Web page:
Former Ottawa Police Chief Defends ‘Freedom Convoy’ Intelligence Reading

Stephanie Taylor and David Fraser, The Canadian Press

Posted on Friday, October 28, 2022 at 5:22 AM m. WBS

Last Updated Friday, October 28, 2022 3:24 pm EDT

OTTAWA – It took Peter Sloly several hours on that cold Saturday in January to see his previous understanding of the “Freedom Convoy” crumble and realize he had the occupation of the capital city on his hands, the former police chief of Ottawa to an audience. Check on Friday.

Police scrambling over the next few days to come up with a plan to get the crowds and heavy trucks jammed in downtown Ottawa to leave at one point prompted a senior officer to suggest that maybe wanted to call in the armed forces, the investigation also learned.

The former chief was a long-awaited witness at the Public Order Emergency Commission, which is examining the Liberal government’s unprecedented decision to invoke the Emergencies Act to help clear protesters blocking streets around Parliament Hill and various junctions. border.

Sloly resigned on February 15, a day after Prime Minister Justin Trudeau invoked the law, amid widespread criticism of how he and Ottawa police had handled the weeks-long protest.

The Emergencies Act is intended to be used when an urgent, critical and temporary situation threatens the life, health or safety of Canadians, provinces are believed to lack the capacity or authority to respond, and the crisis cannot be managed appropriately. effective under existing laws.

During his testimony on Friday, Sloly defended his reading of intelligence reports and briefings he had received in the days leading up to the protesters’ expected arrival in Ottawa on January 28, which he said led him to believe the demonstration against COVID-19 demands would be largely a three-day event, with some protesters later setting up a “tent city” in a park.

The commission, which has scheduled public hearings in Ottawa through November 25, was previously told that the Ontario Provincial Police were providing regular intelligence updates to Ottawa police. Copies of those reports, which warned that protesters might refuse to leave, have been submitted to the inquiry as evidence.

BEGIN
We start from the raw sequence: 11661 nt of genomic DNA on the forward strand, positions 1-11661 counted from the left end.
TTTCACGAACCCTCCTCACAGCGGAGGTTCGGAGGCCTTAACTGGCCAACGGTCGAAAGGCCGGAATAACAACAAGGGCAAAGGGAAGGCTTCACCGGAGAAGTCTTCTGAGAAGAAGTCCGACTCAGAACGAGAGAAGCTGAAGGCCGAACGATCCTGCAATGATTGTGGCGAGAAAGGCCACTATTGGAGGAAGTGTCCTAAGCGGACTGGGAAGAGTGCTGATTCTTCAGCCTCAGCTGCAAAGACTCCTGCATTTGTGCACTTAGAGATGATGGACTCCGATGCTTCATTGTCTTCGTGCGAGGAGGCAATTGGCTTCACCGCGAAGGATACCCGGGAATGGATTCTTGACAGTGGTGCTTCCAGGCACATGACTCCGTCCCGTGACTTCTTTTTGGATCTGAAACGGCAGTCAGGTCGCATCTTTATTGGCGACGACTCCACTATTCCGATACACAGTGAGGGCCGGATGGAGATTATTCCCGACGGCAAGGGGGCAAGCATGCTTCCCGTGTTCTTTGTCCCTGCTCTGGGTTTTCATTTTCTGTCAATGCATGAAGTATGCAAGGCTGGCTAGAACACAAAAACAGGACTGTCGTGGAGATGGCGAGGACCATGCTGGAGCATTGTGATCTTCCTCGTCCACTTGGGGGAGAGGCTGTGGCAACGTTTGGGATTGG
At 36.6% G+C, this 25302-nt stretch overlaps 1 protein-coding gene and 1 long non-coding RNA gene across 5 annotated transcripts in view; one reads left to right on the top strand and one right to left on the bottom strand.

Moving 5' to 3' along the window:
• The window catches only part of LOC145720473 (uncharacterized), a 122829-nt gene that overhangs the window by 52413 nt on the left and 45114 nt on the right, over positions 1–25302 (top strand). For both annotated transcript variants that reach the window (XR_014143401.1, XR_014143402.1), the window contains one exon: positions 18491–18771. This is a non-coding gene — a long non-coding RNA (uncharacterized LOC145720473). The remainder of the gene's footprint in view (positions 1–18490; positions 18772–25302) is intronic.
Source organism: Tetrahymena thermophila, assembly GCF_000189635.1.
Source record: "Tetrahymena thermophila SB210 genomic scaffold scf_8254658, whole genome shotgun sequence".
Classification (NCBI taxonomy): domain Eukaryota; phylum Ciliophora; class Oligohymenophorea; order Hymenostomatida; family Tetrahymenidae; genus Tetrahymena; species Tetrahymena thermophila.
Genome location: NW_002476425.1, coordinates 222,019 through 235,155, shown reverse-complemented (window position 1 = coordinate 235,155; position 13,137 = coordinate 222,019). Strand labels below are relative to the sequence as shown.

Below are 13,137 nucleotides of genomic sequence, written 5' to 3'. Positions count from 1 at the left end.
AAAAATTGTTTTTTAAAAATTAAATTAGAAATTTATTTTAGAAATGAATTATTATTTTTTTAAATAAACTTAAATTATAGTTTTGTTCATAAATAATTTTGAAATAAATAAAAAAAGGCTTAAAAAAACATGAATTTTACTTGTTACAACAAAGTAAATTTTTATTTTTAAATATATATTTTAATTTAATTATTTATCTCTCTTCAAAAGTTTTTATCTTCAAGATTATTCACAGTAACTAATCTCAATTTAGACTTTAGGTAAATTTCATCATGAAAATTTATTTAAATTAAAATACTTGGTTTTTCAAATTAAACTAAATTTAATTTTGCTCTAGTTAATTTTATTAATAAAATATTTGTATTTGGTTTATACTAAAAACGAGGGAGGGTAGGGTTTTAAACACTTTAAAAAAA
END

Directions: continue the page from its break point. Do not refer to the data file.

Those reports showed officers noting that those heading to Ottawa had no date in mind for leaving and noted how their plans to bring in heavy equipment suggested they intended to dig in and had the financial means to do so.

Despite this, Sloly testified that he believed most would leave after the weekend, until the “Freedom Convoy” protest, in which some trucks arrived on January 28, actually began on January 29.

“The nine o’clock report I received on Saturday morning… was still talking about a weekend event,” he told the investigation.

A couple of hours later, Sloly testified, he realized he was dealing with something completely different. He said police were overwhelmed as thousands of trucks, other vehicles and protesters poured into the city and converged near Parliament Hill.

“It happened that fast.”

Tears welled up in the former chief’s eyes and he paused when asked by the commission’s attorney how his officers managed that first weekend.

“They were going to great lengths under inhumane circumstances,” Sloly said.

“It was too cold and it was too much.”

Sloly also said that he did not believe he had the legal ability under the Canadian Charter of Rights and Freedoms to prevent protesters from parking their trucks and other vehicles downtown.

“I am a police officer, not a lawyer,” he said.

The former chief says that there was not a single “Freedom Convoy”, but several that descended on the city. He questioned why he wasn’t getting intelligence from federal agencies about what was coming as protesters traveled from different parts of the country.

Sloly told the commission that in the days after the protesters arrived, the highest ranks of the police force suffered from disorganization and miscommunication about coming up with a plan to end the blockades.

Minutes taken during a Feb. 1 meeting between Sloly and other senior officers show that while they discussed different enforcement options, Assistant Director Patricia Ferguson asked about “the possibility of the military being called in or a state of emergency declared.” .

Sloly responded by advising that everything is on the table.

On Friday, Sloly was also asked about a public comment he made the day after the meeting, when he shared that he was “increasingly concerned that there isn’t going to be a police solution to this.” The comment caused a lot of confusion at the time.

“This was a national event,” Sloly said Friday. He said he meant the size and scale of the protest was too much for any one police force to handle. He admitted that, in hindsight, he should have been clearer about what he meant.

Sloly began his testimony Friday by characterizing himself as an “outsider” boss, who was hired in 2019 after spending more than 20 years with Toronto police.

He says the Ottawa police board hired him to fix the culture within the force and build more trust with black, indigenous and other communities of color in the city.

He testified that by the spring of 2020, his leadership was challenged by the COVID-19 pandemic, a reshuffle in senior staff, and stronger calls to defund the police after the police killing of George Floyd, a black man in Minneapolis.

This report from The Canadian Press was first published on October 28, 2022.

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